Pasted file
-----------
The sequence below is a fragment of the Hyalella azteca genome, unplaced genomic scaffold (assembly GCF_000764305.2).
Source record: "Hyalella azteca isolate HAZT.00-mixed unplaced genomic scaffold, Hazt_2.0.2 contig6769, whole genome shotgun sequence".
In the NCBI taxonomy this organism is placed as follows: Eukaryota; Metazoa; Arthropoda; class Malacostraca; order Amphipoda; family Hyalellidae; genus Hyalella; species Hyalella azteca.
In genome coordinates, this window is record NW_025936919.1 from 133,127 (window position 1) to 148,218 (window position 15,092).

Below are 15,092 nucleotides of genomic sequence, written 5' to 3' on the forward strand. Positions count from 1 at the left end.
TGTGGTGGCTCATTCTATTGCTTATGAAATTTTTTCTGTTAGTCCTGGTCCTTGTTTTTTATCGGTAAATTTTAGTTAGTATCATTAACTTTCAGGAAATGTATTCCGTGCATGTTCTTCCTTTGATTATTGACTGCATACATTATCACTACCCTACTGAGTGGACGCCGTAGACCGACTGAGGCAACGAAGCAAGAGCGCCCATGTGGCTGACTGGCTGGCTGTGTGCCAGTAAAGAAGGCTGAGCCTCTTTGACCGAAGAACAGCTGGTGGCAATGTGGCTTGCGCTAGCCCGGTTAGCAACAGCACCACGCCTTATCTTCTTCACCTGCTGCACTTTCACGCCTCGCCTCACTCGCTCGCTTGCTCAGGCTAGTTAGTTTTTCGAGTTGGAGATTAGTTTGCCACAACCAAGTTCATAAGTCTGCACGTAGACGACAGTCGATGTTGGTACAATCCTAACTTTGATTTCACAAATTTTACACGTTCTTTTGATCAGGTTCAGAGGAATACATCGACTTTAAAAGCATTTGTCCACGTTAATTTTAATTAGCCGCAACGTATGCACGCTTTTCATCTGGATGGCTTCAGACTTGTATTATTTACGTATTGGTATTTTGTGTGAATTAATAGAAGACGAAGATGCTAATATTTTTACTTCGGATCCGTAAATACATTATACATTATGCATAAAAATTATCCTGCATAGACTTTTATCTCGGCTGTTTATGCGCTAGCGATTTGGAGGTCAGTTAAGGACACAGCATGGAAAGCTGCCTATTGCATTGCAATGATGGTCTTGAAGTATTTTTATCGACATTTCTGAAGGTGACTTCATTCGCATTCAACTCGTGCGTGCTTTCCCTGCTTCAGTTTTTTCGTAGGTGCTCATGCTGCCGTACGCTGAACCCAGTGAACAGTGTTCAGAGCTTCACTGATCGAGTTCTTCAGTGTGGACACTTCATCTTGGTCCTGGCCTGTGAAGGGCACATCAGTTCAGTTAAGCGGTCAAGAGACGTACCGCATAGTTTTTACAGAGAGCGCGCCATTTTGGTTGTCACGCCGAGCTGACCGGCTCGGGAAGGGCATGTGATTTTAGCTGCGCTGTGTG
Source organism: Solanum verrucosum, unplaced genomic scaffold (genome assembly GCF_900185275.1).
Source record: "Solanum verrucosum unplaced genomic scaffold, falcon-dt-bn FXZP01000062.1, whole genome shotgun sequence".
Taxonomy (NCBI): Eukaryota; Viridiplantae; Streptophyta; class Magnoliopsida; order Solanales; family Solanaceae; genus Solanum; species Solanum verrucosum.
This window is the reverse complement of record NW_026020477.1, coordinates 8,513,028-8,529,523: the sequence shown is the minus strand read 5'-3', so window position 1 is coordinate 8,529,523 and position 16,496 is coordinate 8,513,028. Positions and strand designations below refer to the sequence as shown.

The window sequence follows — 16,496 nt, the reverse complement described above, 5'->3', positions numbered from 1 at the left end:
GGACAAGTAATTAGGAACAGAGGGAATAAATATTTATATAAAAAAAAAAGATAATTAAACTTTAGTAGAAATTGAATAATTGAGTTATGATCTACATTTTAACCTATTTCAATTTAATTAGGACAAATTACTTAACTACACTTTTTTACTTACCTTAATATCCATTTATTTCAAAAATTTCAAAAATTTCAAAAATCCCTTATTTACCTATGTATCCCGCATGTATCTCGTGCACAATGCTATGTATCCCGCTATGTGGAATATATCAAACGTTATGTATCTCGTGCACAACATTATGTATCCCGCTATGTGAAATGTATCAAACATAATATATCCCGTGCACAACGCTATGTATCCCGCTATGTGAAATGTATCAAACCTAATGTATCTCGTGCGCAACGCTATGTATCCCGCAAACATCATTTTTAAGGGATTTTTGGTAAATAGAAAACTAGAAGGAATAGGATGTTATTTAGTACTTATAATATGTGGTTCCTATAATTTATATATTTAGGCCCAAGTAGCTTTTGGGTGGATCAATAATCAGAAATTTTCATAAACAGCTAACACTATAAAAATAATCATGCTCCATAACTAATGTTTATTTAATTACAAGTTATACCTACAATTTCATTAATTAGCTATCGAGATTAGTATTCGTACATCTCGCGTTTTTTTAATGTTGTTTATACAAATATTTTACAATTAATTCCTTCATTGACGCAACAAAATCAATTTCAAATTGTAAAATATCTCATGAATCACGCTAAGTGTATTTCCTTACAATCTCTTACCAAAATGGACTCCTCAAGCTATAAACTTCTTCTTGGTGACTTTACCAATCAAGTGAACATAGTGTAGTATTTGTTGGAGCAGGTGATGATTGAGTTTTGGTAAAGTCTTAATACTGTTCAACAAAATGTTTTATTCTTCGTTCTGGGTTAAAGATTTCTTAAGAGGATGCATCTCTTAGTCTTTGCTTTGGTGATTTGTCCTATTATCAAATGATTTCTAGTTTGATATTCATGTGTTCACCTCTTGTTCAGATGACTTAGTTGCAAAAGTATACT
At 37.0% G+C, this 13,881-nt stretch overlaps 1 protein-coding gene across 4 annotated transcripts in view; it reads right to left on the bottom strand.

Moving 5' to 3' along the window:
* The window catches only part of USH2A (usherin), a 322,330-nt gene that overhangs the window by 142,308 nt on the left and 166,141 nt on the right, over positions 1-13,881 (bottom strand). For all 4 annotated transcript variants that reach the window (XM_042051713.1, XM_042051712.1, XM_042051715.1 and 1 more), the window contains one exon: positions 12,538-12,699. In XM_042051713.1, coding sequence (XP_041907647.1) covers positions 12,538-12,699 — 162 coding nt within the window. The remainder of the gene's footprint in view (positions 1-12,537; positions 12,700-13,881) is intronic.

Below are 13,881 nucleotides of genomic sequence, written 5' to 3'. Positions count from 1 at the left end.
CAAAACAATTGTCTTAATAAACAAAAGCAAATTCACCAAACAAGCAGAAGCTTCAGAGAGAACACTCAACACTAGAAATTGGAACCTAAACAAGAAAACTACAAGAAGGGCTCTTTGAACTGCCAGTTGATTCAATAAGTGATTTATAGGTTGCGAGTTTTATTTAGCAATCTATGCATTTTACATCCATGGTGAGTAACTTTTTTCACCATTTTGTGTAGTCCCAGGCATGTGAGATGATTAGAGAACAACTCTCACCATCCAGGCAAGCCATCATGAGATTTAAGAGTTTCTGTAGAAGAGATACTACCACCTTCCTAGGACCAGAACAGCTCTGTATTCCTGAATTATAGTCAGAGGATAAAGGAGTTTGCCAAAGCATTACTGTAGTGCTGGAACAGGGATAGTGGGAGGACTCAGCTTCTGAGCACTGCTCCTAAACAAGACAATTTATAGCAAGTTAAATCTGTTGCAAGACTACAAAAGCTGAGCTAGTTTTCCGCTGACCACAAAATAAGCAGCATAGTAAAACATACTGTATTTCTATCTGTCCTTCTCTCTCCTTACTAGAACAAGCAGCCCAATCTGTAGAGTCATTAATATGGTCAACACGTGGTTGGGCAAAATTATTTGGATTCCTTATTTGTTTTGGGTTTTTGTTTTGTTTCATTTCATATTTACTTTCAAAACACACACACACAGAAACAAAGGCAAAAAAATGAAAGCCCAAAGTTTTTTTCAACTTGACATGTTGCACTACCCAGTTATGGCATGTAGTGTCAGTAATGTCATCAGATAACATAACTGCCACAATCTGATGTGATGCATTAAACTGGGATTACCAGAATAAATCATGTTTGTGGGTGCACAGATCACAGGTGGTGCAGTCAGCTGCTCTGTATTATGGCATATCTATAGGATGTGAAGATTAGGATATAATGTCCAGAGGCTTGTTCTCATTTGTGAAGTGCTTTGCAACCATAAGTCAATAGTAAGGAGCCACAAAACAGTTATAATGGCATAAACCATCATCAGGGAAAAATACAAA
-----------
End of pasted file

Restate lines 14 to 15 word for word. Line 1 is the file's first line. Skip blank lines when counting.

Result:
Moving 5' to 3' along the window:
* The window catches only part of USH2A (usherin), a 322,330-nt gene that overhangs the window by 142,308 nt on the left and 166,141 nt on the right, over positions 1-13,881 (bottom strand). For all 4 annotated transcript variants that reach the window (XM_042051713.1, XM_042051712.1, XM_042051715.1 and 1 more), the window contains one exon: positions 12,538-12,699. In XM_042051713.1, coding sequence (XP_041907647.1) covers positions 12,538-12,699 — 162 coding nt within the window. The remainder of the gene's footprint in view (positions 1-12,537; positions 12,700-13,881) is intronic.